First clinical trail on therapeutic benefits of Ecstasy’s active ingredient on alcoholics

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EcstacyImperial College London researchers are preparing to conduct the world’s first clinical trial looking into the potential therapeutic effects that MDMA, the active ingredient in Ecstasy, could have on people grappling with alcohol addiction, reports The Huffington Post.

Researchers at Imperial College London have announced that they were granted ethical approval to conduct a small MDMA trial on people with alcohol addiction in the city of Bristol, it has been reported. For the trial, 20 patients – all of whom are heavy drinkers whose previous treatments for alcoholism have failed – will undergo psychotherapy sessions while under the influence of 99.99% pure MDMA.

The report says MDMA is an empathogen, or drug known to produce feelings of love, social connection and empathy. Researchers hypothesise that this effect could help people with alcohol addiction get more out of psychotherapy sessions.

“It’s using drugs to enhance the relationship between the therapist and the patient, and it allows us to dig down and get to the heart of the problems that drive long-term mental illness,” Ben Sessa, a clinical psychiatrist involved in the trial, is quoted in the report as saying.

Earlier clinical studies have shown MDMA-assisted psychotherapy may be effective in treating trauma and anxiety. In a small study from 2010, more than 80% of patients with post-traumatic stress disorder stopped showing symptoms of the condition after two sessions of therapy following supervised MDMA use.

MDMA-assisted psychotherapy may also be effective in helping people with autism who suffer from social anxiety, suggests preliminary findings from a recent study. Compared to placebo, participants who took MDMA before attending therapy saw a “marked drop in their anxiety” after two sessions.

The report says in a 2015 interview, Rick Doblin, executive director of the Multidisciplinary Association for Psychedelic Studies, an organisation dedicated to raising awareness and supporting research into psychedelics for medical use, explained how MDMA can help patients suffering from trauma. There’s a misconception that these drugs are dangerous because they make people lose control, he said.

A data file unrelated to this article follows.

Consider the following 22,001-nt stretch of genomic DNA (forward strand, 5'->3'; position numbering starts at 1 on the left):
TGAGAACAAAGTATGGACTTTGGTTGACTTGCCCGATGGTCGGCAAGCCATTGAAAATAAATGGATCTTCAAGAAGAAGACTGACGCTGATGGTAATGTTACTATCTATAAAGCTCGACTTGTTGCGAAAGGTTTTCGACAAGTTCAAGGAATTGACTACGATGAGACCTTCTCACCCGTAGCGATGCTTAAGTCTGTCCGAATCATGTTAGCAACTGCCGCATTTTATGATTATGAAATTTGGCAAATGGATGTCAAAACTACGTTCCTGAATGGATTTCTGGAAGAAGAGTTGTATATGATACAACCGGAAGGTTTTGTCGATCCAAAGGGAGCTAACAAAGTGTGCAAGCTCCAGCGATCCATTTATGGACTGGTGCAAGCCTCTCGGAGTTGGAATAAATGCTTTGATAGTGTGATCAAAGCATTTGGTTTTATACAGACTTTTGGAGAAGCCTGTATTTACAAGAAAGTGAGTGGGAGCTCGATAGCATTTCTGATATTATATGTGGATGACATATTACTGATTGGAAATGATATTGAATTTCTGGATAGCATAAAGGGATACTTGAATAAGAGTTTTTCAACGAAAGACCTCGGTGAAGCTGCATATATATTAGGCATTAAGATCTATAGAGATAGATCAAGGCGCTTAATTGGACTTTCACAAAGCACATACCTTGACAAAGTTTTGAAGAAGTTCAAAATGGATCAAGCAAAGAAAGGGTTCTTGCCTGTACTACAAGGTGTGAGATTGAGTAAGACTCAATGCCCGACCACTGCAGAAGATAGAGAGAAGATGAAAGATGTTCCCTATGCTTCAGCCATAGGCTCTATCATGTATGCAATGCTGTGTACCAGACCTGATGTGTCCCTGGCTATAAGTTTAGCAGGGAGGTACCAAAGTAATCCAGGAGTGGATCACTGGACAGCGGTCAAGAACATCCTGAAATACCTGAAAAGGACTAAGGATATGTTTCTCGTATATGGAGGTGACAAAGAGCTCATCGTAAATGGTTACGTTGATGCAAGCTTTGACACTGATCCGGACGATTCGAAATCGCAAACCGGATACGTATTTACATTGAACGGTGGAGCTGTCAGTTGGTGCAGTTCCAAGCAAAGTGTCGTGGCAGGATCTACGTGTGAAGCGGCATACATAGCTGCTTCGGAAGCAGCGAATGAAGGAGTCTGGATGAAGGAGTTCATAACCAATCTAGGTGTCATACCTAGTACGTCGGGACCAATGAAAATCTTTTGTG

“But in fact, we’re seeing that keeping things in control is often what’s keeping these disorders from getting healed,” Doblin said. “When someone is able to let go of their normal sense of controlling their emotions or not feeling things or pushing things down, an astonishing type of healing can take place.”

Sessa is quoted in the report as saying that MDMA’s ability to treat people with trauma could have similarly profound impacts on people with alcohol addiction. “We know that MDMA works really well in helping people who have suffered trauma and it helps to build empathy. Many of my patients who are alcoholics have suffered some sort of trauma in their past and this plays a role in their addiction,” he said.

Sessa has long been an advocate of using psychedelic drugs like MDMA, marijuana and psilocybin (aka “magic mushrooms”) to treat mental illness. According to his website, he’s currently involved in two MDMA studies: one looking at alcohol addiction, and another investigating the exact mechanism behind MDMA’s effect on the brains of patients with PTSD.

The Huffington Post report

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